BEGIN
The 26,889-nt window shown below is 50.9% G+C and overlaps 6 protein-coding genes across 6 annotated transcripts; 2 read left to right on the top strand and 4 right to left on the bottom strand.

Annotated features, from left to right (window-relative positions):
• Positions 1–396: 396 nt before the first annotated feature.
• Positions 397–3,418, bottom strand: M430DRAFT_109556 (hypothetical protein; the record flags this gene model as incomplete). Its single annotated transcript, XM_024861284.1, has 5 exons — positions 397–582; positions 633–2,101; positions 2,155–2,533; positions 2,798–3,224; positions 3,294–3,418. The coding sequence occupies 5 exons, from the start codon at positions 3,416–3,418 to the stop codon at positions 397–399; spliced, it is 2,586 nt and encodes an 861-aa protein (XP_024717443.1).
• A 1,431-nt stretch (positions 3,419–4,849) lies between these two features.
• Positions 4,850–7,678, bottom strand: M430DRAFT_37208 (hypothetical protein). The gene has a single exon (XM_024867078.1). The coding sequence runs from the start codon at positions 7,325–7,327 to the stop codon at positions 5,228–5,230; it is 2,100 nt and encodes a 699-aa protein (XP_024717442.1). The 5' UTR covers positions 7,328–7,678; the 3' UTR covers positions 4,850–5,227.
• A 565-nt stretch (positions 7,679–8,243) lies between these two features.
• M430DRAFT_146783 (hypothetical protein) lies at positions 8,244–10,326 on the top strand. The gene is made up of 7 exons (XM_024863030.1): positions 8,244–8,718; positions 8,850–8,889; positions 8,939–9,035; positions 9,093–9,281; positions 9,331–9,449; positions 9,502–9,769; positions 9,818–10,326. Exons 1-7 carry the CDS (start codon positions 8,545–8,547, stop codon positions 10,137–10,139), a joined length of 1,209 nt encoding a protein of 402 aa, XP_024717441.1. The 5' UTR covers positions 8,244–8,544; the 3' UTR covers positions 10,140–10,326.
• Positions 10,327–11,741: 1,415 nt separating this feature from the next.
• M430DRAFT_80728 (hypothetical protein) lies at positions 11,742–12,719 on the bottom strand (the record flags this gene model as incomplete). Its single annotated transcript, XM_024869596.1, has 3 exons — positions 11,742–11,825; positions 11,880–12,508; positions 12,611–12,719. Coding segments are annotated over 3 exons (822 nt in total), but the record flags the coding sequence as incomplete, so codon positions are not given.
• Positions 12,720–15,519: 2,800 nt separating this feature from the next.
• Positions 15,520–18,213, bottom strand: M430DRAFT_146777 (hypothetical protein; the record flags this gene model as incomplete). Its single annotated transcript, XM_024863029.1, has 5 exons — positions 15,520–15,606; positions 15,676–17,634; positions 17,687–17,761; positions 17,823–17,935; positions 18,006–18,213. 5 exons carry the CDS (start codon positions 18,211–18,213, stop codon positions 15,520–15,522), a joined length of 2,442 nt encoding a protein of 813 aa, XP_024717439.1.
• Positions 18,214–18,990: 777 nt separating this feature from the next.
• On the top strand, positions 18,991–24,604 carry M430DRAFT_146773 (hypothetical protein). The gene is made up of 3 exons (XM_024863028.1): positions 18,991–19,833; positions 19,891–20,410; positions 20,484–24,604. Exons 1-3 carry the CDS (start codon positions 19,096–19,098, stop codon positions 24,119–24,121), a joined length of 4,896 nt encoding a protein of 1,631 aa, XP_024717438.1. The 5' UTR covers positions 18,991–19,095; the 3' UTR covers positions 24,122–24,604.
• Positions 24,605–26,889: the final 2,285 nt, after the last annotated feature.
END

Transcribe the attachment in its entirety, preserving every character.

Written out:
The 26,889-nt window shown below is 50.9% G+C and overlaps 6 protein-coding genes across 6 annotated transcripts; 2 read left to right on the top strand and 4 right to left on the bottom strand.

Annotated features, from left to right (window-relative positions):
• Positions 1–396: 396 nt before the first annotated feature.
• Positions 397–3,418, bottom strand: M430DRAFT_109556 (hypothetical protein; the record flags this gene model as incomplete). Its single annotated transcript, XM_024861284.1, has 5 exons — positions 397–582; positions 633–2,101; positions 2,155–2,533; positions 2,798–3,224; positions 3,294–3,418. The coding sequence occupies 5 exons, from the start codon at positions 3,416–3,418 to the stop codon at positions 397–399; spliced, it is 2,586 nt and encodes an 861-aa protein (XP_024717443.1).
• A 1,431-nt stretch (positions 3,419–4,849) lies between these two features.
• Positions 4,850–7,678, bottom strand: M430DRAFT_37208 (hypothetical protein). The gene has a single exon (XM_024867078.1). The coding sequence runs from the start codon at positions 7,325–7,327 to the stop codon at positions 5,228–5,230; it is 2,100 nt and encodes a 699-aa protein (XP_024717442.1). The 5' UTR covers positions 7,328–7,678; the 3' UTR covers positions 4,850–5,227.
• A 565-nt stretch (positions 7,679–8,243) lies between these two features.
• M430DRAFT_146783 (hypothetical protein) lies at positions 8,244–10,326 on the top strand. The gene is made up of 7 exons (XM_024863030.1): positions 8,244–8,718; positions 8,850–8,889; positions 8,939–9,035; positions 9,093–9,281; positions 9,331–9,449; positions 9,502–9,769; positions 9,818–10,326. Exons 1-7 carry the CDS (start codon positions 8,545–8,547, stop codon positions 10,137–10,139), a joined length of 1,209 nt encoding a protein of 402 aa, XP_024717441.1. The 5' UTR covers positions 8,244–8,544; the 3' UTR covers positions 10,140–10,326.
• Positions 10,327–11,741: 1,415 nt separating this feature from the next.
• M430DRAFT_80728 (hypothetical protein) lies at positions 11,742–12,719 on the bottom strand (the record flags this gene model as incomplete). Its single annotated transcript, XM_024869596.1, has 3 exons — positions 11,742–11,825; positions 11,880–12,508; positions 12,611–12,719. Coding segments are annotated over 3 exons (822 nt in total), but the record flags the coding sequence as incomplete, so codon positions are not given.
• Positions 12,720–15,519: 2,800 nt separating this feature from the next.
• Positions 15,520–18,213, bottom strand: M430DRAFT_146777 (hypothetical protein; the record flags this gene model as incomplete). Its single annotated transcript, XM_024863029.1, has 5 exons — positions 15,520–15,606; positions 15,676–17,634; positions 17,687–17,761; positions 17,823–17,935; positions 18,006–18,213. 5 exons carry the CDS (start codon positions 18,211–18,213, stop codon positions 15,520–15,522), a joined length of 2,442 nt encoding a protein of 813 aa, XP_024717439.1.
• Positions 18,214–18,990: 777 nt separating this feature from the next.
• On the top strand, positions 18,991–24,604 carry M430DRAFT_146773 (hypothetical protein). The gene is made up of 3 exons (XM_024863028.1): positions 18,991–19,833; positions 19,891–20,410; positions 20,484–24,604. Exons 1-3 carry the CDS (start codon positions 19,096–19,098, stop codon positions 24,119–24,121), a joined length of 4,896 nt encoding a protein of 1,631 aa, XP_024717438.1. The 5' UTR covers positions 18,991–19,095; the 3' UTR covers positions 24,122–24,604.
• Positions 24,605–26,889: the final 2,285 nt, after the last annotated feature.